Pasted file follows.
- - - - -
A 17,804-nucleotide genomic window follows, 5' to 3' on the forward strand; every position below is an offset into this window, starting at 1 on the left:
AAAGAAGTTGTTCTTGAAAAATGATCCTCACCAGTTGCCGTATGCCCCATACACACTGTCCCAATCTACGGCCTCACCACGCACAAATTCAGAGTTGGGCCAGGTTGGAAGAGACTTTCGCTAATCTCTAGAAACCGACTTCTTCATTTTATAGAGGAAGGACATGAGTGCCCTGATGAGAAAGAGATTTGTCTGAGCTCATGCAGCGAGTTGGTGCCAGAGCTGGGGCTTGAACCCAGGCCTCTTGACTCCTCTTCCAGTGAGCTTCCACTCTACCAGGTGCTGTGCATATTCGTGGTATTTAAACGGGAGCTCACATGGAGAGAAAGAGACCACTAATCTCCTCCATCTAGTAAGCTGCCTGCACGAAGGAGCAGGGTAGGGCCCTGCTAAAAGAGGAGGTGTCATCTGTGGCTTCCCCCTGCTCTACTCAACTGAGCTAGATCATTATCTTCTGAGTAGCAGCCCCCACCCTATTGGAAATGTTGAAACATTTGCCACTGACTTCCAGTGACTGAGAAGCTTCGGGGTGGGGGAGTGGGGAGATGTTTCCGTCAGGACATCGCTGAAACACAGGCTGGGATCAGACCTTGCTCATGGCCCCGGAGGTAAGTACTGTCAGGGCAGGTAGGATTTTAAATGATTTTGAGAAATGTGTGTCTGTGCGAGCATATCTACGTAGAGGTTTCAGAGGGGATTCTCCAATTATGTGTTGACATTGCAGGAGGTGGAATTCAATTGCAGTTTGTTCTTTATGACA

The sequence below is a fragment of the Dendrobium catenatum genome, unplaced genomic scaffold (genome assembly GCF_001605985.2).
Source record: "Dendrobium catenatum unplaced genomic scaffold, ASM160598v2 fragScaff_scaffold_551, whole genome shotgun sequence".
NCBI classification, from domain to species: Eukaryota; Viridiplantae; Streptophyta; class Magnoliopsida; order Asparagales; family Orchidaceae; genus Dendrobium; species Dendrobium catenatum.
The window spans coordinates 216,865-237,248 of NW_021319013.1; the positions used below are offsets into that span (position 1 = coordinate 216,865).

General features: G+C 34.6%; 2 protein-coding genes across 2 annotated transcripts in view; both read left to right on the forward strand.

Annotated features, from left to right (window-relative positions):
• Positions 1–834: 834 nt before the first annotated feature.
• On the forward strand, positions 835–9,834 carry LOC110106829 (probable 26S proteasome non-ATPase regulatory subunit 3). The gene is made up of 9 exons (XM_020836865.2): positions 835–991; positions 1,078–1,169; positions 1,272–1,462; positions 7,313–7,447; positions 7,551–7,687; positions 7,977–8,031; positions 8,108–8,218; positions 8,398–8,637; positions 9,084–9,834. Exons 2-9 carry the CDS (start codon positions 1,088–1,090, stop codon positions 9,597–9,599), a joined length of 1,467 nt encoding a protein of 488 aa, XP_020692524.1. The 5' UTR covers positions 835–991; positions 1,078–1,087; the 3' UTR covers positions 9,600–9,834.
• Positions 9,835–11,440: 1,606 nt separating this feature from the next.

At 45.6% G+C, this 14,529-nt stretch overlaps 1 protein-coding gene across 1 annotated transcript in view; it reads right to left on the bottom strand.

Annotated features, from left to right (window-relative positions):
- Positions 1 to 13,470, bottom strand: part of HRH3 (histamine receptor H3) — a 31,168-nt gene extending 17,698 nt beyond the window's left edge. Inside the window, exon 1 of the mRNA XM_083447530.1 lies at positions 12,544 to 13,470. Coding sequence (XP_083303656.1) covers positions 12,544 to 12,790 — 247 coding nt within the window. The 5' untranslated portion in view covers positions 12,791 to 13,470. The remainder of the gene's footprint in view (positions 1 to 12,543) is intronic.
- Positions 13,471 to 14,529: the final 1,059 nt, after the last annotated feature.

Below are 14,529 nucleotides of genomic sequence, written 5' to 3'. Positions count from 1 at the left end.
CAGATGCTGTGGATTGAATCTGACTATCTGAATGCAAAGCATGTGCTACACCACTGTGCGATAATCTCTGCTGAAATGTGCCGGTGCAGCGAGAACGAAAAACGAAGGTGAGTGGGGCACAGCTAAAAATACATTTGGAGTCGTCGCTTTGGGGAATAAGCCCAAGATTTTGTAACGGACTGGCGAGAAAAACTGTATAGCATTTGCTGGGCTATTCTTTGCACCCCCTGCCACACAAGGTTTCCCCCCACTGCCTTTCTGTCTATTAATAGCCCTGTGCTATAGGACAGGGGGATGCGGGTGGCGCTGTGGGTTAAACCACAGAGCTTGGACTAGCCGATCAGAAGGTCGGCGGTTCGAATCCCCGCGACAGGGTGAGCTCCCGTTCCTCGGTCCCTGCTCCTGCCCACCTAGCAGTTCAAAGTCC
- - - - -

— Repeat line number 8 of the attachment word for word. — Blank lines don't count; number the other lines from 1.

Annotated features, from left to right (window-relative positions):